Rotten Tomatoes: Critics 68%; Audience 76%

You, Me and Dupree (2006)


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You, Me and Dupree

A best man (Wilson) stays on as a houseguest with the newlyweds, much to the couple’s annoyance.

I actually liked this movie more than I expected to. I did find it distracting knowing that while Carl (Matt Dillon) was suspecting Dupree (Owen Wilson) of moving in on his wife (Kate Hudson), that is exactly what Wilson was doing. It was just Hudson’s real life marriage that was sabotaged. Really wish I could have put that out of my head.

Light, inconsequential fare – humorous enough for an evening at home. A bit too many sexual situations for me to recommend it to a large portion of my circle, but goofy enough to recommend it to the others.

Here is a piece of a review especially for D

And Kate Hudson does wear a swimsuit and heels quite well. But as far as a recommendation as theater viewing? Nah. This’ll keep just fine until it comes out on DVD…wait for it to hit there.

Rotten Tomatoes: Critics 21%; Audience 59%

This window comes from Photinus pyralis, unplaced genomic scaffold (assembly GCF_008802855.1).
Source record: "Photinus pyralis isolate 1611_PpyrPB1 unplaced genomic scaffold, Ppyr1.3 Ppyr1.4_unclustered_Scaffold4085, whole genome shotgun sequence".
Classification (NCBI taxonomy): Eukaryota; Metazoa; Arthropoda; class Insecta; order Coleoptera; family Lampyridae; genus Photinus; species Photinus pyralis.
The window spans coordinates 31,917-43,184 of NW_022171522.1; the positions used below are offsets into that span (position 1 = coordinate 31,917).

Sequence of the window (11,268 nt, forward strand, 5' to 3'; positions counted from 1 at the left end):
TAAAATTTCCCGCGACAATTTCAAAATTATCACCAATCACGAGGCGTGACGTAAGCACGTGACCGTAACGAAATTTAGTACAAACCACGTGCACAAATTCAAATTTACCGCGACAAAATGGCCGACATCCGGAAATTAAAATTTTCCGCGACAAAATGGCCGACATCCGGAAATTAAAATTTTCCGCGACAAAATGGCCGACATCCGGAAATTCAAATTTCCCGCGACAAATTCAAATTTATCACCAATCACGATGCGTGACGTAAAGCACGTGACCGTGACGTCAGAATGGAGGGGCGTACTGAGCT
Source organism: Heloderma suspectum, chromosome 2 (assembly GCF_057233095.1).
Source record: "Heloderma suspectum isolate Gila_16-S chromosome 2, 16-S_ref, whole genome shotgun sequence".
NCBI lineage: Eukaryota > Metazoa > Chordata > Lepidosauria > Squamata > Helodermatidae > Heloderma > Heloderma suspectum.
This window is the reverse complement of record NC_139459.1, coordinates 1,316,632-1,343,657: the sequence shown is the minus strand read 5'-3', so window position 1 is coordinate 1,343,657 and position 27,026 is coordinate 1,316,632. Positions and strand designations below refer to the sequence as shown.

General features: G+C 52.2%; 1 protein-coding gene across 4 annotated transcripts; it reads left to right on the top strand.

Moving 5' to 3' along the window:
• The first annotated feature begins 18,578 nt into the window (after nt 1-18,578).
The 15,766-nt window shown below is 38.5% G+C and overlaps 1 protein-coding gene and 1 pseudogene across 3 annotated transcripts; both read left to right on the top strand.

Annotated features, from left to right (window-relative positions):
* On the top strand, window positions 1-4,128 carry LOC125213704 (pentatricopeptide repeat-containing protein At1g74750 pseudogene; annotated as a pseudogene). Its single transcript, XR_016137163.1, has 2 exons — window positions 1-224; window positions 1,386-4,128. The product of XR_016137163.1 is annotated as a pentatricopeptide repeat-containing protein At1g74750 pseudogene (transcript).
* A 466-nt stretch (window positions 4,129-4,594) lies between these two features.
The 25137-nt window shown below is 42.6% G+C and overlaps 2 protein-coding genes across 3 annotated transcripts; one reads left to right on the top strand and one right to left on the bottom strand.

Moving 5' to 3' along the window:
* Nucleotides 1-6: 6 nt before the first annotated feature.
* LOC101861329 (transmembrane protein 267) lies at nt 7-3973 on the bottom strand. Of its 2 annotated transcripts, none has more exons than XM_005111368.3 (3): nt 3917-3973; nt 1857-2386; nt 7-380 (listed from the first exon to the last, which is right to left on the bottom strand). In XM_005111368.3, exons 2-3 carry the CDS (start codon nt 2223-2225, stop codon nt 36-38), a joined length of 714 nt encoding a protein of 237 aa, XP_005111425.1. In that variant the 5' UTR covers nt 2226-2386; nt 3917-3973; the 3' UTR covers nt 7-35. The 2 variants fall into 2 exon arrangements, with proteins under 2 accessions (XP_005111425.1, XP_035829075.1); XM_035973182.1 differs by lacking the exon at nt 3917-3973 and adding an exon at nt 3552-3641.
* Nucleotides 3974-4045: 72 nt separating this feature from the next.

Thriller: They Call Her One Eye (1973)


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Thriller: They Call Her One Eye

This is decidedly not a movie for everyone, not even a movie for most. It is sexually explicit, graphically violent, and in all ways over the top.

And it is great – if you are into that sort of thing.

This is the movie that is said to have inspired Quentin Tarantino’s Kill Bill movies. There certainly is enough in this film to support that contention. Because of that connection, I would most certainly recommend this flick to Gonzo – but, because of that connection, I imagine he has already seen it. Other than Gonzo, I have few friends to whom I would/could recommend it.

However, if you are into sex, drugs and bloodshed, check this one out.

Rotten Tomatoes: Critics 40%; Audience 66%

The Family Stone (2005)


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The Family Stone

The Family Stone

A woman meets her future in-laws and discovers they don’t much care for her in this comedy from writer and director Thomas Bezucha. Everett Stone (Dermot Mulroney) is a successful young businessman who is dating Meredith Morton (Sarah Jessica Parker), and has asked her to spend Christmas with his family, with plans to ask his mother, Sybil (Diane Keaton), for the titular family wedding band and propose to Meredith on Christmas Day.